It's a question that's long challenged any self-aware, self-conscious hipster who's ever picked up a camera, put pen to paper, or pushed play-and-record: how to achieve authenticity in an ersatz era? Borrowing the Byrdsian jangle and Left Bankeian organ first heard backing Stuart David's wacky spoken-word on the "Lazy Line Painter Jane" flipside "A Century of Elvis," "A Century of Fakers" addresses such concerns. After the schadenfreude of its first verse ("you're filling your fat face with every different kind of cake/if you ever go lardy, or go lame/I will drop you straight away"), Murdoch's song manages to be both a sad lament at the inevitable futility of fighting the good fight, and an unexpected rallying cry to keep doing the same.

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"The Boy with the Arab Strap"

The title-track from Belle and Sebastian's third LP is one of the band's more boisterous numbers: all rich piano-chords, cascading organs, smatters of handclaps, bashed tambourines, and twittering flutes. A veritable five-minute gallop, this good-time jam lopes along to lyrical tales that appear to be very much about Arab Strap frontman Aidan Moffat; or, at least, about the character he projects, both on the tiles and on record. This Boy is full of "lewd and lascivious boasts," wields "a filthy laugh," and —in true top 10 List spirit— keeps a constantly-revised litany of his "ten biggest wanks." As with so many of B&S's best songs, Murdoch manages to sketch a fully-rounded character all in the space of a single pop-song.

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"Slow Graffiti" (from 'This is Just a Modern Rock Song')

In spite of its glinting guitar, warm-hearted woodwinds, and tender Murdoch vocal, "Slow Graffiti" is easily one of Belle and Sebastian's saddest songs. Originally written for the Irvine Welsh adaptation The Acid House, Murdoch's tender ode takes its inspiration partly from the source-text ("I stay in to defrost the fridge" summoning its kitchen-sink socio-realism; "Listen Johnny/you're like a mother to the girl you've fallen for" summarizing its story and theme), partly from Oscar Wilde's "The Picture of Dorian Gray." It's a study in sin and humiliation, with Murdoch's sign-off ("if they come tonight/you'll roll up tight/and take whatever's coming to you next") a note of casual masochism that lingers long after the song's early fade-out.

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"Legal Man"

As Belle and Sebastian progressed, the band become less a vehicle for Murdoch's prodigious talents, more a collective endeavor. That was never more obvious than with "Legal Man," a groovy, psychedelic, lava-lamp-lit rock'n'roller penned by Jackson. With hot Hammond, a chorus of female backing-vocalists, a snarling sitar line, and a neverending boogie of bongos, "Legal Man" was anything but effete, and ended up becoming a dance floor staple at indie nights everywhere. It also became the band's then-biggest hit, crashing the UK Top 20.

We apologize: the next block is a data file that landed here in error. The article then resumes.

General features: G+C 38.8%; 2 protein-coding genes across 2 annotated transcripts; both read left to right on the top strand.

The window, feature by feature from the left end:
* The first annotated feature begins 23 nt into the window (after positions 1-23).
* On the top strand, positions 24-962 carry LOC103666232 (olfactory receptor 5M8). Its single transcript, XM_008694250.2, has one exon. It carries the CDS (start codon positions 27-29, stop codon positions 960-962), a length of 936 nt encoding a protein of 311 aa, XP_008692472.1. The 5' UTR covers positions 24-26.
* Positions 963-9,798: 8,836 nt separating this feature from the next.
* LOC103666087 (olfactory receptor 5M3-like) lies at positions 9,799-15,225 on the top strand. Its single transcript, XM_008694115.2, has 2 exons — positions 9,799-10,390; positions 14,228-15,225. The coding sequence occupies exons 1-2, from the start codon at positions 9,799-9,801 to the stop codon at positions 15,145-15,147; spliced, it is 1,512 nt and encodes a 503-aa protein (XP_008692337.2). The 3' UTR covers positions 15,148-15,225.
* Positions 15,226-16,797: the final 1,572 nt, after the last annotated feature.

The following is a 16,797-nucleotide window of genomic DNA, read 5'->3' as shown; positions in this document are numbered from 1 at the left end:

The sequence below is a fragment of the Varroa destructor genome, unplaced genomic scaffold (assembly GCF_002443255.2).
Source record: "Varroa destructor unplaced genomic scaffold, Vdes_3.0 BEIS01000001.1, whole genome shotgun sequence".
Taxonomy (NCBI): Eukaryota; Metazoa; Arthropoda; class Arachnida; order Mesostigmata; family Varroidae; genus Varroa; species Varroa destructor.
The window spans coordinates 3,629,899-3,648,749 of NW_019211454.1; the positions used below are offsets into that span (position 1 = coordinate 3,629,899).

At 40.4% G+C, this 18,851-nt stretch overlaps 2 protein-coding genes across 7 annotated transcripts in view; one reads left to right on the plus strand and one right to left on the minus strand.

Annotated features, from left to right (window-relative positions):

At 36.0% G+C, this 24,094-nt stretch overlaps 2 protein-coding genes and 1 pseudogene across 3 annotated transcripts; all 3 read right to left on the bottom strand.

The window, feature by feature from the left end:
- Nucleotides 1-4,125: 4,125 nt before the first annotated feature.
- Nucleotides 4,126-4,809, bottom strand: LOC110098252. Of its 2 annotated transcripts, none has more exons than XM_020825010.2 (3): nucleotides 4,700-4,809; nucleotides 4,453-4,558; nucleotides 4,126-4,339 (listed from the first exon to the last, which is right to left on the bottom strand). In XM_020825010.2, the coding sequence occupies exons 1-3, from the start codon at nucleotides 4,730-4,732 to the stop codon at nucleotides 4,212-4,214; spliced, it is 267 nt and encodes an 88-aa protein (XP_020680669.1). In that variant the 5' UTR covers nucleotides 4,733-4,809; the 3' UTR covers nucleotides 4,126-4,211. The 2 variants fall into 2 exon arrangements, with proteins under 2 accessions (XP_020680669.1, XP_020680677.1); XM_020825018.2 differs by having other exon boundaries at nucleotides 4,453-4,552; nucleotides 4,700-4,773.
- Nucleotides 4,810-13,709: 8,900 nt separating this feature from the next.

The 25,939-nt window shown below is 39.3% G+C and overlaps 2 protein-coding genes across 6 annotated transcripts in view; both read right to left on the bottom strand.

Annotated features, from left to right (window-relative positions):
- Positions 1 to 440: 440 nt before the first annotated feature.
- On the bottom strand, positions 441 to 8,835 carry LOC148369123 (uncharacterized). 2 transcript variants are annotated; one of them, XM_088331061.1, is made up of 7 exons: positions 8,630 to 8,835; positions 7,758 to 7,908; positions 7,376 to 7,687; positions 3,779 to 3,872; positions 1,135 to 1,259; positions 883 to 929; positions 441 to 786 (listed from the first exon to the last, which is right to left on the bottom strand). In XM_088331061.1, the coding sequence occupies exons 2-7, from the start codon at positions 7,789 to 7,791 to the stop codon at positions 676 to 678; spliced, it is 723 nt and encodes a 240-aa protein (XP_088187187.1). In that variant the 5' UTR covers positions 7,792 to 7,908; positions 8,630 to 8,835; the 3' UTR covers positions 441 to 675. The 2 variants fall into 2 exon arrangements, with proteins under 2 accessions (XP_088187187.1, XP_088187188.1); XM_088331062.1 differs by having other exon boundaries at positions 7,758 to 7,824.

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"Piazza, New York Catcher" (from 'Dear Catastrophe Waitress')

When 80s gated-reverb guru Trevor Horn took a break from working with the likes of Seal to produce Belle and Sebastian's sixth album, 2003's Dear Catastrophe Waitress, even he knew better than to mess with the original rehearsal-room demo of "Piazza, New York Catcher," leaving it as-is on the otherwise-polished LP. Though it's best known for baseball talk touching on unspoken innuendo ("Piazza, New York catcher/are you straight or are you gay?") and sporting folklore (Sandy Koufax declining to pitch a World Series game on Yom Kippur), Murdoch's acoustic ode is actually a love song for future-wife Melissa Privitera (here "Miss Private"), in which the tyranny of distance is lamented, and every second of time spent in the same city is treasured.

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"Funny Little Frog" (from 'The Life Pursuit')

The Life Pursuit wasn't Belle and Sebastian's finest hour, but the 2006 LP did sport this dashing, singalong ​pop song; a Murdoch-penned ode to romantic projection. When "Funny Little Frog"'s vowel-stretching chorus commences "you're my picture on the wall," you imagine Murdoch's speaking figuratively, making a metaphor from a snapshot stuck on the fridge. Only, subsequent spins suggest (via lines like "I had a conversation with you at night/it's a little one-sided but that's alright") that this is indeed a song about an actual picture on the wall; a movie poster that provides a lonesome flat-dweller with an imagined companion. Murdoch liked the song so much he recorded it all over again, three years later, on his God Help the Girl record.